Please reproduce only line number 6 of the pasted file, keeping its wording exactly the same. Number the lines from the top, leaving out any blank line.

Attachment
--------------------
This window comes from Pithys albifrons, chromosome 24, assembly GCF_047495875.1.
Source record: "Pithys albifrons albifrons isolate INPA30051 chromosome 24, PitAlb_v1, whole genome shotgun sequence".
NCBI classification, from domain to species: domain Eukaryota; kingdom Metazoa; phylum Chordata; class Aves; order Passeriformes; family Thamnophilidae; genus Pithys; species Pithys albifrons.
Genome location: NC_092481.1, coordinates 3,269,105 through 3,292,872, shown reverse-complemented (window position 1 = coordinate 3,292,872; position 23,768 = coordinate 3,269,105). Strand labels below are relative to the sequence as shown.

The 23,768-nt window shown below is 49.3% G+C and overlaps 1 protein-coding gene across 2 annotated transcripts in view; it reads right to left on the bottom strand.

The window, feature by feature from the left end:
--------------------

The window, feature by feature from the left end: